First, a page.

1. A B2B customer goes to portal and orders a service around video analytics using drones.
  2. The appropriate containers are deployed to the different edge nodes. These containers include visual analytics applications and network layer to manage the underlying network functionality required for the new service.
  3. The service is provisioned, and drones start capturing the video.
  4. Initial video processing is done by the drones and the device edge.
  5. When an item of interest is detected, it is sent to the local edge for further processing.
  6. At some point in time, it is determined that a new model needs to be deployed to the edge device as new unexpected features begin to appear in the video so a new model is deployed.
Figure 6. Edge computing architecture overview – TM Forum Catalyst Example

Edge computing architecture overview TM Forum Catalyst Example

As we continue to explore edge computing in upcoming articles, we will focus more and more on the details around edge computing, but let’s remember that edge computing plays a key role as part of a strategy and architecture, an important part, but only one part.


In this brief overview of edge computing technology, we’ve shown how edge computing is relevant to challenges faced by many industries, but especially the telecommunications industry.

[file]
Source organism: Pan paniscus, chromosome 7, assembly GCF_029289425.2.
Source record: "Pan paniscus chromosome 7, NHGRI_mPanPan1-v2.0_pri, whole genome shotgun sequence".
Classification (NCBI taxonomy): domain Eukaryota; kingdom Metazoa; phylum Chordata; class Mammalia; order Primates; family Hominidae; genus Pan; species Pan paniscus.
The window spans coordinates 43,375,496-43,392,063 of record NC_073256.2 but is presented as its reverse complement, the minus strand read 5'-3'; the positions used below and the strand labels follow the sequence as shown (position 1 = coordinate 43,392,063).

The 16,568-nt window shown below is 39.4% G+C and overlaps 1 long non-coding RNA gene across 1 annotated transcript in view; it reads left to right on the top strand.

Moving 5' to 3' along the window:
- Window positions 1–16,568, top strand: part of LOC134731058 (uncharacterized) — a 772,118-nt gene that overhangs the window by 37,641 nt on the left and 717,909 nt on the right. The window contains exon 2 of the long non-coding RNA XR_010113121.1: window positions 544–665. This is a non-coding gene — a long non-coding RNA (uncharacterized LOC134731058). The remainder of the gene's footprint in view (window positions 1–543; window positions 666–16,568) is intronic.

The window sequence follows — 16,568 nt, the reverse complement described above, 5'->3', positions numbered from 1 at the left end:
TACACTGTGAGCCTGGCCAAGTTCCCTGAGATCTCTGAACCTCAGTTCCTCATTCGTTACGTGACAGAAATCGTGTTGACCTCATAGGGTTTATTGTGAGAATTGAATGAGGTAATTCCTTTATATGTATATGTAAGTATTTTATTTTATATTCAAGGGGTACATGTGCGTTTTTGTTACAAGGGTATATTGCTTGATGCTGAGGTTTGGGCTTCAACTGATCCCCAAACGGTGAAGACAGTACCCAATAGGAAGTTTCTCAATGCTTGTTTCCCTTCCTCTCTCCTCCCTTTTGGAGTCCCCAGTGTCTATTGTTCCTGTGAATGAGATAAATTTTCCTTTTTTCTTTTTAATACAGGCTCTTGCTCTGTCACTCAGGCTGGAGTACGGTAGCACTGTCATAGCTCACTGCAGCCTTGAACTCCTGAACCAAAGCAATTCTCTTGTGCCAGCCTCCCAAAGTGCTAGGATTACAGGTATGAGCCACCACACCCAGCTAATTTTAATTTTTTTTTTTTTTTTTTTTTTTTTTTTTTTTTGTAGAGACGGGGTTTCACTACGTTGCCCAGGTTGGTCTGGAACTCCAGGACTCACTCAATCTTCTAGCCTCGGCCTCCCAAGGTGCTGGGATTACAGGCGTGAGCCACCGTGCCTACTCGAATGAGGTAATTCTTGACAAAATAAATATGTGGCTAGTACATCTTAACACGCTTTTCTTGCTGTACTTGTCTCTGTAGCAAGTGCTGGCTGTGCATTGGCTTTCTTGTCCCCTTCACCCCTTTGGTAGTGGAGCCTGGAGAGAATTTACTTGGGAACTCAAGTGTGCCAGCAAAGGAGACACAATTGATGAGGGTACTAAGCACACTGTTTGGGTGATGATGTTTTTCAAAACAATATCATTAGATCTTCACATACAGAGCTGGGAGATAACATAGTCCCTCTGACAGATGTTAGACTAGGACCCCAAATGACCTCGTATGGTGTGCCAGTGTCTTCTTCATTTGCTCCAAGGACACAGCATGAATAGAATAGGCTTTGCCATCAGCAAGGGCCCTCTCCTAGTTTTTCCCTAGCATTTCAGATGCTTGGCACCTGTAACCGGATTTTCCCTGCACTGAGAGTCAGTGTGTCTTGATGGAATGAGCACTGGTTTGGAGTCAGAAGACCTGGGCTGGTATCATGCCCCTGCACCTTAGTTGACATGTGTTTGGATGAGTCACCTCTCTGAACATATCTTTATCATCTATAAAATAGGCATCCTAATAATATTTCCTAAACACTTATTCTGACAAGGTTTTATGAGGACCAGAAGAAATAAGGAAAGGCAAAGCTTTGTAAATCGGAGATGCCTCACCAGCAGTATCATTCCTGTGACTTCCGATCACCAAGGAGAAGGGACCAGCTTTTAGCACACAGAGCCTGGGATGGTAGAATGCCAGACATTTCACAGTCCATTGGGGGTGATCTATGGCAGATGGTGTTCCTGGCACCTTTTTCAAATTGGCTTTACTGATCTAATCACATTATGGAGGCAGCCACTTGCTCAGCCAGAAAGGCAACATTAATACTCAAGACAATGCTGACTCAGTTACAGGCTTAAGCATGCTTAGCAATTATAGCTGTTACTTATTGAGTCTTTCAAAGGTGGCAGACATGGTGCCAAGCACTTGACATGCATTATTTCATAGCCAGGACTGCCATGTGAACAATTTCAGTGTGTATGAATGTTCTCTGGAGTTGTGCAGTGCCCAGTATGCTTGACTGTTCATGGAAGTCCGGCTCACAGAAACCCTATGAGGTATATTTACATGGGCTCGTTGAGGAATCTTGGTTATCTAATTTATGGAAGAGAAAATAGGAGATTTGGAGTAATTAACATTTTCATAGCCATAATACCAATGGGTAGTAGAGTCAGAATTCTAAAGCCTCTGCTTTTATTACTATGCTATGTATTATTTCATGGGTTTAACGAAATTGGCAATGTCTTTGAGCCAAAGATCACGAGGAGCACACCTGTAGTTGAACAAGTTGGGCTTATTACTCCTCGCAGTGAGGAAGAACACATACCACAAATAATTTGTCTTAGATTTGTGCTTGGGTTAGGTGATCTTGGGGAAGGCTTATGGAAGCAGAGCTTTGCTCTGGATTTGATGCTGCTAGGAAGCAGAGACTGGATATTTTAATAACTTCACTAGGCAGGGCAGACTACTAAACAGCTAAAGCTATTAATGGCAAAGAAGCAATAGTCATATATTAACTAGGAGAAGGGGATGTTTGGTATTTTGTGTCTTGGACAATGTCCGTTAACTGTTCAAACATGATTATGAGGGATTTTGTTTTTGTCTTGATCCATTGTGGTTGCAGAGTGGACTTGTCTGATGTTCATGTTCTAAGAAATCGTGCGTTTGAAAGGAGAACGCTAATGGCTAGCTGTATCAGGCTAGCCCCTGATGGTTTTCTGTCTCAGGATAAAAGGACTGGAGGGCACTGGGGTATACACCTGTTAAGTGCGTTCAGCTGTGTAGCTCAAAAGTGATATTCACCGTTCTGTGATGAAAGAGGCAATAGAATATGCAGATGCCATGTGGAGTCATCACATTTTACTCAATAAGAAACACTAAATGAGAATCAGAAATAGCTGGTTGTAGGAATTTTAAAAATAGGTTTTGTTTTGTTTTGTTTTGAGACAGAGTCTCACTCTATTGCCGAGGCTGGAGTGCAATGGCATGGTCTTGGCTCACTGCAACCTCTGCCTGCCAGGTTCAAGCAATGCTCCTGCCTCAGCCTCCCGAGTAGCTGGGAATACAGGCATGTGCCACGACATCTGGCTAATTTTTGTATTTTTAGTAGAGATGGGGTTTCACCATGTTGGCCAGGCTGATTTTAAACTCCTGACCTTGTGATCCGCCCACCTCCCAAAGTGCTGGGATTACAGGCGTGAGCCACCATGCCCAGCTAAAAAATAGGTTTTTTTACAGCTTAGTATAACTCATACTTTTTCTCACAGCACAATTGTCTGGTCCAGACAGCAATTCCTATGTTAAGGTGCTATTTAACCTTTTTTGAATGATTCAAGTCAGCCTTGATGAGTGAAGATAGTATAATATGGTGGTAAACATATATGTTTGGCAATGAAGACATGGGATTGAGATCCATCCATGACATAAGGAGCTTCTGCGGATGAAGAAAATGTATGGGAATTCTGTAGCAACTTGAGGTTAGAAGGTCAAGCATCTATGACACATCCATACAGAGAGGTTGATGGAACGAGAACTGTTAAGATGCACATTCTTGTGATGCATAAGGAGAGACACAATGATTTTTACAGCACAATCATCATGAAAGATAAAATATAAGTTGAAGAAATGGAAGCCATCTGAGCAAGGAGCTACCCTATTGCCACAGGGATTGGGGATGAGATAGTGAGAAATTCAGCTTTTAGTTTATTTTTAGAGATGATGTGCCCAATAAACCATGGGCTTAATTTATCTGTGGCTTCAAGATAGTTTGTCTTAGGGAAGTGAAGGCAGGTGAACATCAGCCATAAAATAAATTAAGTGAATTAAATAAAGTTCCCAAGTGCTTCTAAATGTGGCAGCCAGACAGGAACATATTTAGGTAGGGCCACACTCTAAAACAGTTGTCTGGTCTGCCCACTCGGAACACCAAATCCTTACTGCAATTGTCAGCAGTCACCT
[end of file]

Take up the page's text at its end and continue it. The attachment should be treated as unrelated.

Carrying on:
The edge computing architecture identifies the key layers of the edge: the device edge (which includes edge devices), the local edge (which includes the application and network layer), and the cloud edge. But we’re just getting started. Our next article in this series will dive deeper into the different layers and tools that developers need to implement an edge computing architecture.

Akraino Edge Stack Use Cases: Tencent’s End User Story

By Akraino Edge Stack, Blog

Written by Tencent’s xin qiu  and Mark Shan, active members of the Akraino technical community

Akraino, a project creating an open source software stack that supports high-availability cloud services optimized for edge computing systems and applications, has created blueprints to support a variety of edge use cases. The Akraino community tests and validates the blueprints on real hardware labs supported by users and community members. Below is a description of several validated blueprints by LF Edge member Tencent.

Tencent has been deploying Tars on Connected Vehicle Blueprint and validating on IEC Type 4: AR/VR oriented Edge Stack for Integrated Edge Cloud (IEC) Blueprint Family.

Tars Microservice Framework

Tars is a key component for Connected Vehicle Blueprint and IEC Type 4 AR/VR Blueprint.  So we introduce Tars Framework first prior to diving into the Akraino Blueprint. Tars is a high-performance microservice framework, which supports C++, Java, Nodejs as well as PHP for now. Tars framework offers a set of efficient solutions for development, test, and maintenance. Tars framework integrates extensible components for encoding/decoding, high-performance RPC protocol, name service, monitor, statistics and configuration.  Tars framework will be a great help for reliable distributed application development.

Tars framework has been used in Tencent since 2008. Nowadays it has already been used by hundreds of applications in Tencent, services developed on the Tars Framework run on 16 000 machines. The applications include but not limited to social networks, gaming, video,  financial, telecom, education.